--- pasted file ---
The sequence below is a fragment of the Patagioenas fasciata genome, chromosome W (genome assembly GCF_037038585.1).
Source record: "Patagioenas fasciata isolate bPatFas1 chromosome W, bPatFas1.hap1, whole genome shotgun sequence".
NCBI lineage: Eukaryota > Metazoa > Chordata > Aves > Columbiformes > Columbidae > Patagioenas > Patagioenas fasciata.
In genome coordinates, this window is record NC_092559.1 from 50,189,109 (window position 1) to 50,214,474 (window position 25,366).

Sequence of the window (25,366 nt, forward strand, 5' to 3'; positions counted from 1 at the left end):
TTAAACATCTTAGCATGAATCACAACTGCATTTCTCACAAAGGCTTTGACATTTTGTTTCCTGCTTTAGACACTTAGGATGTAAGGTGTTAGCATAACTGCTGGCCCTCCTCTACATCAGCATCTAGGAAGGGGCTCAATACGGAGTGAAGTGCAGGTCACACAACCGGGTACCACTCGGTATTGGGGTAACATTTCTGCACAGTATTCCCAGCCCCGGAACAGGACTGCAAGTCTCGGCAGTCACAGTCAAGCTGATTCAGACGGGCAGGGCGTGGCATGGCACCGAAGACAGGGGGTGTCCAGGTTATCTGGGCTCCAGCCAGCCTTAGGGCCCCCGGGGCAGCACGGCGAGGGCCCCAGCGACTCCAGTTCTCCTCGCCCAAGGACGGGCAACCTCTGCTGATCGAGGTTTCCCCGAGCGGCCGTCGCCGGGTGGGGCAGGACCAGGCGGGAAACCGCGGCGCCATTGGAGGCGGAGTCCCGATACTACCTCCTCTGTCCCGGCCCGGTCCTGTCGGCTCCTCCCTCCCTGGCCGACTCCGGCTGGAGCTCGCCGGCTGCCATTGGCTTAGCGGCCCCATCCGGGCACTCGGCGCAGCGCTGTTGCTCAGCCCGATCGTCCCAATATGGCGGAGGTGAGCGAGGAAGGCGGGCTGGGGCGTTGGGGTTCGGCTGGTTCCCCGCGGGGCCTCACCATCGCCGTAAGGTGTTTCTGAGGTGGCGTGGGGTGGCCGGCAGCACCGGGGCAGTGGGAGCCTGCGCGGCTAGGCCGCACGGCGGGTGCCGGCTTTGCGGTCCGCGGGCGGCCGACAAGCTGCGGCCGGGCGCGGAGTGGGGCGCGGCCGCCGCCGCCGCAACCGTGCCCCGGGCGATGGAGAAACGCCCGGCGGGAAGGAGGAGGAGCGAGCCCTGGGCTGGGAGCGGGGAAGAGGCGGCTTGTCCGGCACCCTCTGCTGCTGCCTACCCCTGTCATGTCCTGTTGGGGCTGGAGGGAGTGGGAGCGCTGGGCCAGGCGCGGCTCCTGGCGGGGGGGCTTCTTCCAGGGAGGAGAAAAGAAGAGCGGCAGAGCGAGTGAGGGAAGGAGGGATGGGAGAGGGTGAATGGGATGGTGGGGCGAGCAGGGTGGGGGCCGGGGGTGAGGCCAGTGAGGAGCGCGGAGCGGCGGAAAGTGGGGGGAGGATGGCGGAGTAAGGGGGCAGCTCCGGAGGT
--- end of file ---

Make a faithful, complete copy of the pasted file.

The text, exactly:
The sequence below is a fragment of the Patagioenas fasciata genome, chromosome W (genome assembly GCF_037038585.1).
Source record: "Patagioenas fasciata isolate bPatFas1 chromosome W, bPatFas1.hap1, whole genome shotgun sequence".
NCBI lineage: Eukaryota > Metazoa > Chordata > Aves > Columbiformes > Columbidae > Patagioenas > Patagioenas fasciata.
In genome coordinates, this window is record NC_092559.1 from 50,189,109 (window position 1) to 50,214,474 (window position 25,366).

Sequence of the window (25,366 nt, forward strand, 5' to 3'; positions counted from 1 at the left end):
TTAAACATCTTAGCATGAATCACAACTGCATTTCTCACAAAGGCTTTGACATTTTGTTTCCTGCTTTAGACACTTAGGATGTAAGGTGTTAGCATAACTGCTGGCCCTCCTCTACATCAGCATCTAGGAAGGGGCTCAATACGGAGTGAAGTGCAGGTCACACAACCGGGTACCACTCGGTATTGGGGTAACATTTCTGCACAGTATTCCCAGCCCCGGAACAGGACTGCAAGTCTCGGCAGTCACAGTCAAGCTGATTCAGACGGGCAGGGCGTGGCATGGCACCGAAGACAGGGGGTGTCCAGGTTATCTGGGCTCCAGCCAGCCTTAGGGCCCCCGGGGCAGCACGGCGAGGGCCCCAGCGACTCCAGTTCTCCTCGCCCAAGGACGGGCAACCTCTGCTGATCGAGGTTTCCCCGAGCGGCCGTCGCCGGGTGGGGCAGGACCAGGCGGGAAACCGCGGCGCCATTGGAGGCGGAGTCCCGATACTACCTCCTCTGTCCCGGCCCGGTCCTGTCGGCTCCTCCCTCCCTGGCCGACTCCGGCTGGAGCTCGCCGGCTGCCATTGGCTTAGCGGCCCCATCCGGGCACTCGGCGCAGCGCTGTTGCTCAGCCCGATCGTCCCAATATGGCGGAGGTGAGCGAGGAAGGCGGGCTGGGGCGTTGGGGTTCGGCTGGTTCCCCGCGGGGCCTCACCATCGCCGTAAGGTGTTTCTGAGGTGGCGTGGGGTGGCCGGCAGCACCGGGGCAGTGGGAGCCTGCGCGGCTAGGCCGCACGGCGGGTGCCGGCTTTGCGGTCCGCGGGCGGCCGACAAGCTGCGGCCGGGCGCGGAGTGGGGCGCGGCCGCCGCCGCCGCAACCGTGCCCCGGGCGATGGAGAAACGCCCGGCGGGAAGGAGGAGGAGCGAGCCCTGGGCTGGGAGCGGGGAAGAGGCGGCTTGTCCGGCACCCTCTGCTGCTGCCTACCCCTGTCATGTCCTGTTGGGGCTGGAGGGAGTGGGAGCGCTGGGCCAGGCGCGGCTCCTGGCGGGGGGGCTTCTTCCAGGGAGGAGAAAAGAAGAGCGGCAGAGCGAGTGAGGGAAGGAGGGATGGGAGAGGGTGAATGGGATGGTGGGGCGAGCAGGGTGGGGGCCGGGGGTGAGGCCAGTGAGGAGCGCGGAGCGGCGGAAAGTGGGGGGAGGATGGCGGAGTAAGGGGGCAGCTCCGGAGGT